For more information see, https://www.gov.uk/government/uploads/system/uploads/attachment_data/file/266525/bis-13-1368-consumer-contracts-information-cancellation-and-additional-payments-regulations-guidance.pdf
Encouraging employment disputes to be settled privately
With the aim of increasing the number of employment disputes resolved before the claims reach a tribunal, the Government has published new regulations. The Early Conciliation Rules of Procedure come into force on 6 April 2014 as part of the Enterprise and Regulatory Reform Act 2013.
The new rules require that anyone wishing to make a claim (with a few exceptions) must first contact ACAS, the Advisory, Conciliation and Arbitration Service, and complete a form that starts a process of attempted resolution out of tribunal by ACAS.
The primary role of ACAS officers will be to provide guidance on the law to prospective claimants so that they can form a better opinion on whether they have a case that is likely to succeed at a tribunal. The Government believes that prospective claimants who are better informed about the law, how tribunals operate, and what the costs might be, will be more likely to come to an agreement privately. The ACAS service is free, so should not only discourage cases that are unlikely to win, but also save businesses and claimants money and time.
To encourage the (possibly ex) employer to co-operate, employment tribunals will have the power to fine a business that loses the case up to £5,000 (paid to the Secretary of State not the employee) if the tribunal believes the breach of the employee's rights was malicious, deliberate or repeated, or if the employer had a dedicated HR business unit (the not entirely convincing argument being that any company with an HR department should be sufficiently aware of the law, and shouldn't defend cases that have a reasonable probability of being won by the employee). Although it hasn't explicitly stated it, the Government is probably hoping that the possible large costs in going to tribunal should encourage employers to settle early and in private.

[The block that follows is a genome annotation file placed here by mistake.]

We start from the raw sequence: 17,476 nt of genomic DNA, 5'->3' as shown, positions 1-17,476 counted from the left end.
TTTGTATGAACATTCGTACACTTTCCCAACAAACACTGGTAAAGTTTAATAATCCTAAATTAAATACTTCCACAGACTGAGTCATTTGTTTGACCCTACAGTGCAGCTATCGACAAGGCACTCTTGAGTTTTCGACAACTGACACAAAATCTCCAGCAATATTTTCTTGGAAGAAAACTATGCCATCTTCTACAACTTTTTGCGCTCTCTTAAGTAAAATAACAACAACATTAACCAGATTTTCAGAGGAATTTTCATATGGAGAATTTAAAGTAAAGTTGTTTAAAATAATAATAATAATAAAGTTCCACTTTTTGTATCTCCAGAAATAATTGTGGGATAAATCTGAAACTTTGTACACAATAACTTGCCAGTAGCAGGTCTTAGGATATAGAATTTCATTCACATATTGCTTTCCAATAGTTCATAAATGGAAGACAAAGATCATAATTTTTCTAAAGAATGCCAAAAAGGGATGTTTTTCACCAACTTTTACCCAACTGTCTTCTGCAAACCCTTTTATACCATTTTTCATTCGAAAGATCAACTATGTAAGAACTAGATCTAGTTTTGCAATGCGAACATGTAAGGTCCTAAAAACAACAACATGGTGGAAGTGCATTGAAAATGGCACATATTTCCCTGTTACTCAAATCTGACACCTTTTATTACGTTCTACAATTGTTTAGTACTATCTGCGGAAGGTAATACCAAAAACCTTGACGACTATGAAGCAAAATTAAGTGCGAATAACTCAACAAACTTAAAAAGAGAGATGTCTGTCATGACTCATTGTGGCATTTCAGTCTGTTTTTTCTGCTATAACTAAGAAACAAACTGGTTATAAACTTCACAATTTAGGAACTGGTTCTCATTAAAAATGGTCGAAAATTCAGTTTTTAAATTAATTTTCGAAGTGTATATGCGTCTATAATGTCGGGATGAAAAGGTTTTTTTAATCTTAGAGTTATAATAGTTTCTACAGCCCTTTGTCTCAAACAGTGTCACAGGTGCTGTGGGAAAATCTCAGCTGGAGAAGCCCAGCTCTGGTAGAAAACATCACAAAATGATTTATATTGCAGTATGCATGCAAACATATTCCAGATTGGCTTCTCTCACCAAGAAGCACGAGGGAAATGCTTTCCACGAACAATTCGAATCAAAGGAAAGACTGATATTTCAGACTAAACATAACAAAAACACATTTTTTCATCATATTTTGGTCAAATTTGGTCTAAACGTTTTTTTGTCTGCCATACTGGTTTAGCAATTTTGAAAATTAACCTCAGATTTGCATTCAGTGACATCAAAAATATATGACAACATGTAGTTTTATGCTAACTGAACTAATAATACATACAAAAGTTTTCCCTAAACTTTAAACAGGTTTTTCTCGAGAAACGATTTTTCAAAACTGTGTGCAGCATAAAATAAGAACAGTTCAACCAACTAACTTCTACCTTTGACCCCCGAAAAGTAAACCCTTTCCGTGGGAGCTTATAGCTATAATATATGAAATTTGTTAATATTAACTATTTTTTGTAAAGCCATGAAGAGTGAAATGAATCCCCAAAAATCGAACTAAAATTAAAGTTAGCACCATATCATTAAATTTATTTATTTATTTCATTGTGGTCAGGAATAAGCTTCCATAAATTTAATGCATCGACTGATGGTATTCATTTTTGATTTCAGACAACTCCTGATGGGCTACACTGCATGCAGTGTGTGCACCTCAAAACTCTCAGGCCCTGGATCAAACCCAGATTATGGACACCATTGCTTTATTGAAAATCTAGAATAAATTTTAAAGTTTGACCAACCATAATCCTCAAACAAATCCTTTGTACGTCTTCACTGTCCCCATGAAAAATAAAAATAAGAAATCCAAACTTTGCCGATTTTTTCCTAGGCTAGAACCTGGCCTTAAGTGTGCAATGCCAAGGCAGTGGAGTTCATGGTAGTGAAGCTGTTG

The strategy of negotiation and conciliation rather than litigation is one that the Government is trying hard to promote. Courts and tribunals are busier than ever. Cynics may suggest that keeping cases out of courts and so reducing administrative costs, is a Government ruse to save money. However, going to court (or tribunal) is expensive, time consuming and stressful for all parties. We agree that all businesses, especially small ones, are better to seek settlement out of court.
Expect other initiatives from the Government to reduce the number of cases reaching court. Alternative Dispute Resolution is becoming increasingly popular as a first method of sorting problems - to such an extent that many contracts, and not just ones relating to employment, now include terms to seek resolution by such means before starting litigation.
More information can be found at: http://www.acas.org.uk/index.aspx?articleid=4028